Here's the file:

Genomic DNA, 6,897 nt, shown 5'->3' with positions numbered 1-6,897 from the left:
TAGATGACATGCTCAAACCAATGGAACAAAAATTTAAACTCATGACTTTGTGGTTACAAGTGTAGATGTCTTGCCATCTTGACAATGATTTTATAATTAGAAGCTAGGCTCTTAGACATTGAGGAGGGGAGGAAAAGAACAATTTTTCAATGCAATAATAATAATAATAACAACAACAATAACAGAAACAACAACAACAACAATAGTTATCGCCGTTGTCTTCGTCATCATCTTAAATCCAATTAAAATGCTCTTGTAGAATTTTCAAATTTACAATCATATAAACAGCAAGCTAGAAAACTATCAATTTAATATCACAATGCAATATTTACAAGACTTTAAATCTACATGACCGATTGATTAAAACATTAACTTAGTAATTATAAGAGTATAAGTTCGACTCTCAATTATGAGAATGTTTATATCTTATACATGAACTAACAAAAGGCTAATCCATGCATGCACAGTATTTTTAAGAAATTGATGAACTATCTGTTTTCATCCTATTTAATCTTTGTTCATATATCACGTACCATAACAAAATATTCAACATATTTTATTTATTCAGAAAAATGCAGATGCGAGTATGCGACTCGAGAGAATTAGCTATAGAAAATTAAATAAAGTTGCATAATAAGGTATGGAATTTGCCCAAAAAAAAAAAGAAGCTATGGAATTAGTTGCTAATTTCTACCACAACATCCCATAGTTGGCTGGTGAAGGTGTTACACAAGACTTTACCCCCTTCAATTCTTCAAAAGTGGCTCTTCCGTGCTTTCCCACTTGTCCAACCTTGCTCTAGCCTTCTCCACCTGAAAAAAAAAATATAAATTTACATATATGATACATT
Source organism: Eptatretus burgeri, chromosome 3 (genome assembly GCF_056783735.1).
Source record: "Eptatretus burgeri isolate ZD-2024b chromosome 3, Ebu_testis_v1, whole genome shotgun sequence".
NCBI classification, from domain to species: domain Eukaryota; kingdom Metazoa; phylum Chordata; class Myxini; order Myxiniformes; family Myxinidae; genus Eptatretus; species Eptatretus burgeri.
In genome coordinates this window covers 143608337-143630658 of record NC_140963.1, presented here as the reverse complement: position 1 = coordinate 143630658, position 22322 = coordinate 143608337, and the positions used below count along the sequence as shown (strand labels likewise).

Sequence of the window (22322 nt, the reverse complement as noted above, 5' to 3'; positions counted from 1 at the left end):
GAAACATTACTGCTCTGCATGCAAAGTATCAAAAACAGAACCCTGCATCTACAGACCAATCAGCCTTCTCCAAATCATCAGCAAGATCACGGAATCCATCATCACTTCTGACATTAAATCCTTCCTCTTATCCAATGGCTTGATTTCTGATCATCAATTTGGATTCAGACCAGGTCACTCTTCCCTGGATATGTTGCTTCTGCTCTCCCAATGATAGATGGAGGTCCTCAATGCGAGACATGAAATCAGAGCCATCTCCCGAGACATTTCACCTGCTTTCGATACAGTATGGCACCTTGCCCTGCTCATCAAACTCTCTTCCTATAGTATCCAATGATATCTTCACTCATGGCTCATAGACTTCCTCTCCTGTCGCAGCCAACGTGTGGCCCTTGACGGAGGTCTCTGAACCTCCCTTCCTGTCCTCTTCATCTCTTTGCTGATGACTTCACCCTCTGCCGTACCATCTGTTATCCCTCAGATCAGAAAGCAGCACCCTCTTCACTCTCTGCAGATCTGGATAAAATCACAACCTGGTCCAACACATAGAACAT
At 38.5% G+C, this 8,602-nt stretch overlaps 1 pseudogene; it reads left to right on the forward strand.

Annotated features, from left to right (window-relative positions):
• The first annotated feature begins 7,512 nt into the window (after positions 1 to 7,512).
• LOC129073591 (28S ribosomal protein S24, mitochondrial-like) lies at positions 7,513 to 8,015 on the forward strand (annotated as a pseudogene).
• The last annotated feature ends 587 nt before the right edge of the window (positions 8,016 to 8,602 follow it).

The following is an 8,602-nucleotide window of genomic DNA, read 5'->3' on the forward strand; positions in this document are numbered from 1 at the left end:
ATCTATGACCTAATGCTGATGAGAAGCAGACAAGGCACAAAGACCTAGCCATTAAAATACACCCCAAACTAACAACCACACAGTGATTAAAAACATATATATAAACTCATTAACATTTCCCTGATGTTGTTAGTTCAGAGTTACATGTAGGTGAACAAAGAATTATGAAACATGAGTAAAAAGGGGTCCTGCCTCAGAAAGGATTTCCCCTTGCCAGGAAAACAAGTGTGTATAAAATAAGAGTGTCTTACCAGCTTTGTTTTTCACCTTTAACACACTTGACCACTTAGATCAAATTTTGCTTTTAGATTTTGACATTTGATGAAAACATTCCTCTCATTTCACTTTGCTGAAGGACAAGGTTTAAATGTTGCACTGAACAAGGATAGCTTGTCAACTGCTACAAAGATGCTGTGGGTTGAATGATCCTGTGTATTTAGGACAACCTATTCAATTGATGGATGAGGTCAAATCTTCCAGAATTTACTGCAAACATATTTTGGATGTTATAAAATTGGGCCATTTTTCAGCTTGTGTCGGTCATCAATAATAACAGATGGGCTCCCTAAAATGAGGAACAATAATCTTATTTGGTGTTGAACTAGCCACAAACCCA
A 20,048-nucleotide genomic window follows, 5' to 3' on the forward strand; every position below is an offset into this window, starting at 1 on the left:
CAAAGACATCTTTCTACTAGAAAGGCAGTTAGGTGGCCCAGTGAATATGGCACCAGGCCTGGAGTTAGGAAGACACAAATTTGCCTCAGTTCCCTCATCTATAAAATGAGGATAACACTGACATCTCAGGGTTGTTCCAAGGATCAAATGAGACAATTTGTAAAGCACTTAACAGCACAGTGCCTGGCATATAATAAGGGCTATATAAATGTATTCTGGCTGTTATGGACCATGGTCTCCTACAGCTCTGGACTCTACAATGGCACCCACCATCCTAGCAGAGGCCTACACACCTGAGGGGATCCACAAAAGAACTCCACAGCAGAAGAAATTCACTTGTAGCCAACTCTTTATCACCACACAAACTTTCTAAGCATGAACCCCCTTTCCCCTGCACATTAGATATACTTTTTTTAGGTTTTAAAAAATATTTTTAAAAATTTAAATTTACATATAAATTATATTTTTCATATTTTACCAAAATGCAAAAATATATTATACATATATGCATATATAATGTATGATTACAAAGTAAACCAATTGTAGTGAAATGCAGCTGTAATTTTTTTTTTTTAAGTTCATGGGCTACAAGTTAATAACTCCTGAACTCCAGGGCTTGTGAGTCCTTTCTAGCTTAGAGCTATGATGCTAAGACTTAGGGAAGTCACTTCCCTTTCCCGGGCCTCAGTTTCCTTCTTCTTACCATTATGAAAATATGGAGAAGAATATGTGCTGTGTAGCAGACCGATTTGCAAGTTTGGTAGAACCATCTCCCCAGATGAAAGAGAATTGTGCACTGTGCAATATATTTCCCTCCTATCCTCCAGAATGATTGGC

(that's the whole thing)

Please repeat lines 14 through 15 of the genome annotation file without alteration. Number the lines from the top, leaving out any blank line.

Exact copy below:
The following is an 8,602-nucleotide window of genomic DNA, read 5'->3' on the forward strand; positions in this document are numbered from 1 at the left end:
ATCTATGACCTAATGCTGATGAGAAGCAGACAAGGCACAAAGACCTAGCCATTAAAATACACCCCAAACTAACAACCACACAGTGATTAAAAACATATATATAAACTCATTAACATTTCCCTGATGTTGTTAGTTCAGAGTTACATGTAGGTGAACAAAGAATTATGAAACATGAGTAAAAAGGGGTCCTGCCTCAGAAAGGATTTCCCCTTGCCAGGAAAACAAGTGTGTATAAAATAAGAGTGTCTTACCAGCTTTGTTTTTCACCTTTAACACACTTGACCACTTAGATCAAATTTTGCTTTTAGATTTTGACATTTGATGAAAACATTCCTCTCATTTCACTTTGCTGAAGGACAAGGTTTAAATGTTGCACTGAACAAGGATAGCTTGTCAACTGCTACAAAGATGCTGTGGGTTGAATGATCCTGTGTATTTAGGACAACCTATTCAATTGATGGATGAGGTCAAATCTTCCAGAATTTACTGCAAACATATTTTGGATGTTATAAAATTGGGCCATTTTTCAGCTTGTGTCGGTCATCAATAATAACAGATGGGCTCCCTAAAATGAGGAACAATAATCTTATTTGGTGTTGAACTAGCCACAAACCCA